The current practice for aligning an extrusion, shaped sheet or other workpiece in a forming press is for the operator to manually position the part inside of a preselected heated die. A combination square having a right angle and a scale along at least one edge is positioned against a die surface, and the workpiece is positioned adjacent to, or in contact with, the end of the scale on the combination square to allow the operator to properly align the workpiece in the forming press. This method is both inefficient and hazardous. It is hazardous as it requires the operator to perform hand alignment of the workpiece inside or adjacent to heating dies that have been heated to an elevated temperature, typically about 300° F.-370° F. for aluminum alloy 7075. The temperature will vary depending upon the alloy used, and may be higher or lower, but will always be sufficiently high for forming and capable of causing burns to a careless operator. In addition, proper alignment may entail the operator placing his/her hands within the die assemblies of the forming press, thereby exposing a careless operator to potential injury by placing hands within pinch points. In addition to the dangers with the present system, it is also inaccurate. The workpiece is aligned visually and by hand by an operator against a scale having linear gradations that are 1/32″ (0.031″) or 1/64″ (0.015″) apart, requiring the operator to estimate the correct location of the workpiece within the die. Furthermore, as the workpiece becomes longer and with a portion of the workpiece extending beyond the die, it becomes more difficult for the operator to correctly estimate the location of the portion of the workpiece into which the joggle is to be formed as the operator must attempt to align a location marker applied to the workpiece with a parting line in the die that is used to form the joggle. Not only is the system limited by the instrumentation, but also additional error easily can be introduced by failure of the operator to properly align the workpiece against the scale. Clearly, due to the inherent inaccuracies, the current system can reasonably be controlled from about 1/64″ to about 1/16″ depending upon the skill of the operator and the degree of care expended by the operator. The current system does not produce repeatable results within tolerance limits typically desired for fit-up and assembly of aircraft components. When controlled tolerances are required, additional manufacturing operations must be included.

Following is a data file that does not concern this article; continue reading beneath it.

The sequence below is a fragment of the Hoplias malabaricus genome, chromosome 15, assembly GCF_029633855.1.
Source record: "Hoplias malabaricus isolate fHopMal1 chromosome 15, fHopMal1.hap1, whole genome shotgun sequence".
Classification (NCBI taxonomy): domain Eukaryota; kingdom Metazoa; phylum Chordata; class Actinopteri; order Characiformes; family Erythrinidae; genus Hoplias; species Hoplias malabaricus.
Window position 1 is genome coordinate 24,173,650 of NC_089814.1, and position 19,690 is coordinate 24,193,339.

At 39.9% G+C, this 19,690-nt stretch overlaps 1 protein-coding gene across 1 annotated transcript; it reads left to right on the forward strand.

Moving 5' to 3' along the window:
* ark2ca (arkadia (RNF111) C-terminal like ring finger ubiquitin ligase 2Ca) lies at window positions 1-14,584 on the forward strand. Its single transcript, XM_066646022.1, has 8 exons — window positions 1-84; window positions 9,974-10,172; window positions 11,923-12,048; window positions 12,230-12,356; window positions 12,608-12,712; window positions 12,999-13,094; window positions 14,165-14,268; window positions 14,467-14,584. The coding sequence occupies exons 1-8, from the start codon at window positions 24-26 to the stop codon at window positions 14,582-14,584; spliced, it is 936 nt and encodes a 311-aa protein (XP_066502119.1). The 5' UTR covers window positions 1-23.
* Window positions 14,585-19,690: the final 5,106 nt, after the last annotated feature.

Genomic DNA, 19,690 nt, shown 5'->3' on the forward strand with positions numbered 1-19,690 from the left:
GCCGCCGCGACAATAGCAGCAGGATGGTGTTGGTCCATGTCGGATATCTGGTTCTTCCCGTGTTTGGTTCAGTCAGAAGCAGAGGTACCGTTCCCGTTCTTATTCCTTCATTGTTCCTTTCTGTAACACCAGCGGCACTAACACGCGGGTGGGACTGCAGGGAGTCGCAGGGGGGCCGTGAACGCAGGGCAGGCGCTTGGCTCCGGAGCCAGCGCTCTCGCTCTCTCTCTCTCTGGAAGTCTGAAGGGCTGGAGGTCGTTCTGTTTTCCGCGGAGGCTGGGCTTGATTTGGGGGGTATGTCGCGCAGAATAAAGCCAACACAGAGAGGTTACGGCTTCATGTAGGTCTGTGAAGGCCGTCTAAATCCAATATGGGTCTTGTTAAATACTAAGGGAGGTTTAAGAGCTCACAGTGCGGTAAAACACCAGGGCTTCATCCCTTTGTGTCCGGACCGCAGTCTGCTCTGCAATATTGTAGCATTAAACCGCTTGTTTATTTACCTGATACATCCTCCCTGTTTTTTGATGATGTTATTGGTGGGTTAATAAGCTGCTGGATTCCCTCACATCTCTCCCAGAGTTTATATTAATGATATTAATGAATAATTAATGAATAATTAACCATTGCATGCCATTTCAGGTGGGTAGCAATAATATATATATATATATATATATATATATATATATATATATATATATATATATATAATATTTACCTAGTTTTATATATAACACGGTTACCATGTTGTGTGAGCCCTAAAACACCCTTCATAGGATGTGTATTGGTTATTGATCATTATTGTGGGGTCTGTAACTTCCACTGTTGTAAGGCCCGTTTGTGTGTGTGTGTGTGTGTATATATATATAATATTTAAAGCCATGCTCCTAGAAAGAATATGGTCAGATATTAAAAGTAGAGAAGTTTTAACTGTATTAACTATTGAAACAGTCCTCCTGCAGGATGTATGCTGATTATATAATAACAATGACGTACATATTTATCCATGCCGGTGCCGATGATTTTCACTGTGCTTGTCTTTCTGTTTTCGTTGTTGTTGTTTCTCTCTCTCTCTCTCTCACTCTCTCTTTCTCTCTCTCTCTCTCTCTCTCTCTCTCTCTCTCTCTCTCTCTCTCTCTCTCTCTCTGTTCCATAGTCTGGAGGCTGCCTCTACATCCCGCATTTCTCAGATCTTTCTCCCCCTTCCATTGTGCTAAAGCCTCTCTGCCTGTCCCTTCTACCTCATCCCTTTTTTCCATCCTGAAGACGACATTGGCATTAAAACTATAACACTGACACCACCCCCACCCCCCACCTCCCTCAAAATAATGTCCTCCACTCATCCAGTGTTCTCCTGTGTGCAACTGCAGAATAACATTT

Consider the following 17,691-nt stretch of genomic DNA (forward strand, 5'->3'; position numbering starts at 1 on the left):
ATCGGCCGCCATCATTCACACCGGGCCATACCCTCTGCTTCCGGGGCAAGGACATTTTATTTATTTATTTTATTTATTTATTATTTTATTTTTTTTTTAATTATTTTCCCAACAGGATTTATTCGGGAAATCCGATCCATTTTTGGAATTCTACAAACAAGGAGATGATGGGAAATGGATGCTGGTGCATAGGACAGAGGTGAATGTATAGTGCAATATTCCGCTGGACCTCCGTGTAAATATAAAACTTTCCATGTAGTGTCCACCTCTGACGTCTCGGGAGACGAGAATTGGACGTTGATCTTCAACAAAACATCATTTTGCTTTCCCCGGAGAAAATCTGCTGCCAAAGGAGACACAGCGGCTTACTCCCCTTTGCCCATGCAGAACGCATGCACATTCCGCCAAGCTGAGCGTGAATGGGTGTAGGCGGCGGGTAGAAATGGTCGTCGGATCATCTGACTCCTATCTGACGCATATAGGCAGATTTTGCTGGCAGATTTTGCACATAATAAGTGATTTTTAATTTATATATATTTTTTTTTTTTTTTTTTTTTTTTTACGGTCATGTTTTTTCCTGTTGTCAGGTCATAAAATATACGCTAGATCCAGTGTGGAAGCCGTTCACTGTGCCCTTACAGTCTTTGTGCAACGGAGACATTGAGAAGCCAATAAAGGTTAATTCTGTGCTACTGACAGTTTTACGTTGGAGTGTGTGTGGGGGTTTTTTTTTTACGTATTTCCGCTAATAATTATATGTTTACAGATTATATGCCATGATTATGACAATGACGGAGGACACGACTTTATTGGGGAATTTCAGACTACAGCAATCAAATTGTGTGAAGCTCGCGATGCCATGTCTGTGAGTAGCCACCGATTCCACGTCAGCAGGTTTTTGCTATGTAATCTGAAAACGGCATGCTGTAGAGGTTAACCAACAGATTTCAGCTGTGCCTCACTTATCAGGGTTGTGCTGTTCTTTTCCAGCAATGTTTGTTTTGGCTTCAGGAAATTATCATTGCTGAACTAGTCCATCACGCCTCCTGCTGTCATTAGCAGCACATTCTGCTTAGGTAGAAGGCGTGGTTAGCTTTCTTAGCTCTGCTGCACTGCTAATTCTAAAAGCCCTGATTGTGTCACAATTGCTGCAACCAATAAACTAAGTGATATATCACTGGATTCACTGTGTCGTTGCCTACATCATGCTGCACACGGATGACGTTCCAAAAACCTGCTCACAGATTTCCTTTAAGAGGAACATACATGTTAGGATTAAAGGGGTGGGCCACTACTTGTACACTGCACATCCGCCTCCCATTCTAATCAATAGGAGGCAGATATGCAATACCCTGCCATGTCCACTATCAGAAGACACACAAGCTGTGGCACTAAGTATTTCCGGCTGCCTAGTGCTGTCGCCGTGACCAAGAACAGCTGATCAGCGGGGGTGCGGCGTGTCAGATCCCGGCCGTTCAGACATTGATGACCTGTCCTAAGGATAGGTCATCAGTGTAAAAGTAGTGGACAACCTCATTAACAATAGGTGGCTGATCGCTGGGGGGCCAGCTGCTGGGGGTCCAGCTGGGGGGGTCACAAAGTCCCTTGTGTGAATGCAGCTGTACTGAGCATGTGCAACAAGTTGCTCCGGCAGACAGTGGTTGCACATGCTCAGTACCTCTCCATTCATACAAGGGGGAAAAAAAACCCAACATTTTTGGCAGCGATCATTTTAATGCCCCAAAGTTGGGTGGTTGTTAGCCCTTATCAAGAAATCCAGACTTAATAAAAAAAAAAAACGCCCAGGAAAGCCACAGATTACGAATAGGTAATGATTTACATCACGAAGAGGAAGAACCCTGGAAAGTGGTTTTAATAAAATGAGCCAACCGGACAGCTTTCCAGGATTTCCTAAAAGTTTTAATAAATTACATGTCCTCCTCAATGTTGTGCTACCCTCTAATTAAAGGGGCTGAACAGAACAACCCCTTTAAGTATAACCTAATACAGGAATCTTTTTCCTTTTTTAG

Currently, when accuracy is required in the location of a joggle, a workpiece having an excess of material is positioned in the die assembly and the joggle is formed in the workpiece in the conventional manner. After removal of the joggled workpiece from the die assembly, the excess material is then machined from the workpiece and the workpiece is measured to determine the proper location of the joggle, and re-machined as required.
What is needed is an accurate, repeatable system to position a workpiece formed of extruded metal or shaped sheet metal in a die system for forming joggles that reduces the inaccuracies inherent in the current system in aligning the workpiece, allowing for repeatable and precise alignment of the workpiece in relation to the die system.
The present invention provides an apparatus and a method for accurately and repeatably positioning metallic parts comprised of variable length extrusions and shaped sheet metal in a modular die system that forms a joggle in the metallic parts.
The apparatus of the present invention is comprised of a standard joggle die system that is currently in use in the art. The joggle die system permits a joggle to be formed in a metallic part. These metallic parts or workpieces are extrusions or shaped sheet metal parts that require additional metal forming operations so that they can be used for specific applications.